With a victory against the New York Yankees on Thursday night, the Tampa Bay Rays will advance to their first American League Championship Series since 2008 — or, the same year they reached the World Series. Before the Rays can concern themselves with securing the second pennant in franchise history, they’ll have to notch another win against the Yankees. If the Rays are to punch their ticket on Thursday, they’ll do so behind a most unexpected starter: Ryan Thompson, a 28-year-old rookie right-hander, is expected to get the nod as an opener. 

Thompson’s name is unlikely to register with many outside of the Tampa Bay region, and for good reason. This is his second season with the Rays organization, having joined the club through the Rule 5 draft’s less-publicized minor-league phase in the winter of 2018. Thompson, who was recovering from Tommy John surgery at the time, was the 18th pick in the Triple-A section, and one of four Tampa Bay selections overall. He spent last season primarily in Double-A, where he was nearly three years older than his average competition.

The Rays liked what they saw from Thompson, and he made their Opening Day roster this summer. In 25 appearances (one open) he posted a 4.44 ERA and a 2.88 strikeout-to-walk ratio. Those marks aren’t impressive, but Thompson is more interesting than they suggest. To wit, let’s highlight three things to know about him and what the Yankees can expect Thursday night.

1. Thompson has an extreme release point

Tampa Bay has collected pitchers with oddball approach angles, either horizontally or vertically, over the last several years. In that regard, Thompson is a fit. He’s a true sidearmer who releases the ball close to his beltline. If that didn’t create enough havoc for right-handed batters, he also stands on the extreme third-base side of the rubber. 

As a result, Thompson’s release point is the fifth-farthest-in to right-handed hitters, and the fifth-closest to the ground. (Aaron Loup, a veteran lefty in the Rays bullpen, is essentially Thompson’s mirror.)

Do note that the negative number in the table above means, simply, that the release point is toward the third-base side. A positive number would indicate that the release point is toward the first-base side.

2. Thompson’s slider is his best pitch

Thompson isn’t a trick pitcher, either. His fastballs sit in the low-90s and they can bump 94 mph, which doesn’t make him the Aroldis Chapman of sidearmers but does give him more oomph than the standard fare. He also has a sweeping slider thrown at a curveball speed. Of those two offerings, the slider is more effective. Opponents hit .375 against his heat, compared to .196 (with a 34 percent whiff rate) against the offspeed stuff. Thompson did use his four-seam fastball more down the stretch, suggesting he could offer three looks to hitters on Thursday night instead of his standard two.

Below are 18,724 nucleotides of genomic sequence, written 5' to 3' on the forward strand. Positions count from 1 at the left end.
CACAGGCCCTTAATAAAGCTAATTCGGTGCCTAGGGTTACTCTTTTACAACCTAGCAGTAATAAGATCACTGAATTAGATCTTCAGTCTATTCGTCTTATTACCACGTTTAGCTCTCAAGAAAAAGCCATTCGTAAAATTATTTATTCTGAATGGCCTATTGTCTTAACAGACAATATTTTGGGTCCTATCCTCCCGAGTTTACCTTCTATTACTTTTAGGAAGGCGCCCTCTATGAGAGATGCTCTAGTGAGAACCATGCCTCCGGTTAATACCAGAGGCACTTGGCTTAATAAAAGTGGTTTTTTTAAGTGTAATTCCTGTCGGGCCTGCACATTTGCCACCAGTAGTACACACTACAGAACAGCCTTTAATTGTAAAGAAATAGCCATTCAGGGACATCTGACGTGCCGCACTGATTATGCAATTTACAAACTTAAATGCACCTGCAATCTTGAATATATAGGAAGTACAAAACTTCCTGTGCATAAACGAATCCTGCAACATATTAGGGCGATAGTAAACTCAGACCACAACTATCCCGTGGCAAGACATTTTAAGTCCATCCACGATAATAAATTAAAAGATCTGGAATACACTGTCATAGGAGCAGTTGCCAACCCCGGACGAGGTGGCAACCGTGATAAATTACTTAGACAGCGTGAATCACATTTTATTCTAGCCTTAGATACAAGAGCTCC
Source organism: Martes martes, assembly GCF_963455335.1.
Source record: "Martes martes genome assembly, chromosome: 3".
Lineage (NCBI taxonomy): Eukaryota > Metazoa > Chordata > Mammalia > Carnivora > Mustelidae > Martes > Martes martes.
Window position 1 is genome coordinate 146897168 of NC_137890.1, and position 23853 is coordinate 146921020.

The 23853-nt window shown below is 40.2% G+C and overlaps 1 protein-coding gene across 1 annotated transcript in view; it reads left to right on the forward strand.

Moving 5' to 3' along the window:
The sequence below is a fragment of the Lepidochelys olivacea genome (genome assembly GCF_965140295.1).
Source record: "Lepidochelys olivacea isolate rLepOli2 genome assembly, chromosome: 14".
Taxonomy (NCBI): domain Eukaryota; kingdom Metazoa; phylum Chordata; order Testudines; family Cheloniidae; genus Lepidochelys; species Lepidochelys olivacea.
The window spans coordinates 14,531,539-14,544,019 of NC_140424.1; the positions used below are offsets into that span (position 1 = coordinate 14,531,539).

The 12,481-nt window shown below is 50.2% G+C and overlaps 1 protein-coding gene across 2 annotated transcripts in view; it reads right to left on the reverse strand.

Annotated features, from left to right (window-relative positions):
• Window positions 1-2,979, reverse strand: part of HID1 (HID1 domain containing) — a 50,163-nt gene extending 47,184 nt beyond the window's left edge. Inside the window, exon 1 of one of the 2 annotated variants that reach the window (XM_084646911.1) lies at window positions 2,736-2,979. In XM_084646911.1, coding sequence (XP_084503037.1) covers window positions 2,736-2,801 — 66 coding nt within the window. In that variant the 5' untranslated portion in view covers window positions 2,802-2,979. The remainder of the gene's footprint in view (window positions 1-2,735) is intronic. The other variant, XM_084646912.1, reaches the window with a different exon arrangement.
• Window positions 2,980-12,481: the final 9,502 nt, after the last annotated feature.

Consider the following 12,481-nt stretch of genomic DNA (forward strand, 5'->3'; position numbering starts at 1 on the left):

3. Thompson is bait

Given everything above — the extreme release point, the effective slider — you might think Thompson is lethal to right-handed hitters. He wasn’t. Manager Kevin Cash did use him that way, however, with Thompson owning the platoon advantage in nearly 70 percent of his matchups. Right-handers still hit .284/.321/.473 against Thompson, albeit with some positive underlying indicators that suggest he’s better against righties than that slash line: a 5.00 strikeout-to-walk ratio and a lower average exit velocity than what lefties mustered.

The Yankees tend to have a right-handed-heavy lineup, but knowing Thompson will open the game could tempt Aaron Boone into inserting some of his lefty-hitting reserves. That could prove to be a mistake, seeing as how Thompson is unlikely to be around for long. On average, he faced 4.56 batters per outing, but that number was inflated by some early-season appearances. In September, arguably a truer barometer of his use, he faced three batters or fewer in five of his 10 games, and faced more than five batters a single time — in his first outing of the month.

Boone would be wise, then, to keep in mind that the Rays’ primary outgetter, for the game and even for the first half of the contest, won’t be Thompson; instead, it’s likely to be Ryan Yarbrough, a southpaw who is tougher on left-handed hitters. If Boone does fall victim to overestimating Thompson’s stay in the game, Cash would likely use Loup and Oliver DRake, one of the league’s only right-handed left-handed specialists, as counters.

The Yankees saw for themselves in Game 2 how the opener strategy isn’t a silver bullet for a pitching staff. The key is maintaining perspective and not falling into a well-laid trap. 

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